The 10 Best James Bond Movies on Netflix, Ranked
Did you know that almost every James Bond movie is on Netflix? You’d be forgiven if you didn’t; Netflix sometimes makes it hard to find what’s available to stream, and the service quietly added the bulk of the film franchise to its platform in recent months (with the exception of the three most recent films starring Daniel Craig as 007 and 1983’s Never Say Never Again with Sean Connery). That’s 21 Bond movies to choose from—and let’s be honest, that’s a lot of movies to sit through. If you’re in the mood for the best of Bond, however, you’ve come to the right place. Here are the ten best Bond movies currently available to stream on Netflix. (Here’s the whole list of Bond movies on Netflix.) Side note: I ranked the Bond actors and my number one choice was…controversial. But the best Bond films, and the best Bond actors, are not the same thing.
9. The Man With the Golden Gun
This was among the poorest reviews of the Bond films, and it was Roger Moore’s second outing as 007. But this one has aged well. It’s set among the energy crisis of the 1970s and features one of the franchise’s best villains in Francisco Scaramanga, played by Christopher Lee, who’s known for his golden gun and…third nipple.
The third Bond film in the franchise is also one that fans of Austin Powers will recognize: the evil organization SPECTRE steals two atomic bombs and holds NATO ransom. Most of the film is set in the Bahamas, and concludes with an exciting underwater fight. It’s a lot of fun and includes the greatest Sean Connery line of all time: “It just so happens that I like conch chowder.”
Timothy Dalton, who only starred in two Bond films, is a criminally underrated 007, and The Living Daylights, his first turn as Bond, is his best. Dalton brings a seriousness to the role that Moore never really did—it forecasts Daniel Craig’s version of Bond and is more closely in line with Ian Fleming’s vision of the spy—in a Cold War era thriller involving the KGB.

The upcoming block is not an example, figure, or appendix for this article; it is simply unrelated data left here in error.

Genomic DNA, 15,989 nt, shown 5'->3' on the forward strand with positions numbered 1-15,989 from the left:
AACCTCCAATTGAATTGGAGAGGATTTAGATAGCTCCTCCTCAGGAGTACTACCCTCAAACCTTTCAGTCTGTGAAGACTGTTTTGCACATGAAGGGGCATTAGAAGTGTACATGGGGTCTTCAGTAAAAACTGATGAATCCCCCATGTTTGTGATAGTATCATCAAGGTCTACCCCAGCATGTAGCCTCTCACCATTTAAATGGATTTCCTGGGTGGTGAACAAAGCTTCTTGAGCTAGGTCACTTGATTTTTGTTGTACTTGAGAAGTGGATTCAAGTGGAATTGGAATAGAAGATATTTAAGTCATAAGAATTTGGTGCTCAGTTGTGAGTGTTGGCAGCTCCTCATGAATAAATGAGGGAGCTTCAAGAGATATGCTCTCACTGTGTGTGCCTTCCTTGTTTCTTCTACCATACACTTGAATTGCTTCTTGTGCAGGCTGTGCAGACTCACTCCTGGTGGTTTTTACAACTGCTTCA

Pierce Brosnan’s first outing as James Bond is still the best of the Irish actor’s four films in the franchise. GoldenEyeupdates the timeless spy narrative and puts it into a modern, post-Cold War world—but it still maintained the sexy and funny elements that the previous entries were known for.
The first James Bond introduced the world to the suave and sophisticated British spy played by Sean Connery, who travels to Jamaica to investigate one of SPECTRE’s devious members. It also introduced the concept of the Bond girl in Ursula Andress’s Honey Ryder, whose first moments on screen in an iconic white bikini have been referenced countless times over in other films (and even in subsequent Bond movies).
Roger Moore’s first Bond film departs from larger-than-life villains and plots to destroy the world and instead focuses on the heroin trade, with stops in Harlem, New Orleans, and the Caribbean, where voodoo becomes a big part of the plot. The movie also features the best Bond theme song of all time in Live and Let Die, by Paul McCartney and Wings, which was nominated for an Academy Award.
Sean Connery’s penultimate film in the franchise (he returned, after a hiatus, in 1971’s Diamonds Are Forever), You Only Live Twice also has the distinction of featuring Donald Pleasance as the first actor to portray Ernst Stavro Blofeld, the ominous head of the international crime syndicate SPECTRE who would serve as the basis for Austin Powers foe Dr. Evil.
After a four-year hiatus following Pierce Brosnan’s final Bond film, Daniel Craig stepped into the role of the M16 agent. Casino Royale was a hard reboot for the franchise in many ways, promising a grittier (and blonder) Bond than previous entries into the franchise that avoided the previous films’ innuendo and jokes.
The third film in the franchise features some of the most iconic moments in film history, from the gold-painted body of Bond girl Jill Masterson, the femme fatale Pussy Galore, the hat-throwing Oddjob, and the classic line uttered by the devious title character: “No, Mr. Bond. I expect you to die.” It’s also the first film in the series to featuring the now-expected opening credit sequence with an original song (in this case, Shirley Bassey’s classic), and it was the first in the series to win an Oscar.
This Roger Moore film is not among the best Bond films, but it is very weird. Bond defuses a bomb dressed as a clown at one point. Vincent Canby in The New York Times said “much of the story is incomprehensible.” But if you’ve burned through the best, and want a taste of some serious Bond camp, this is for you.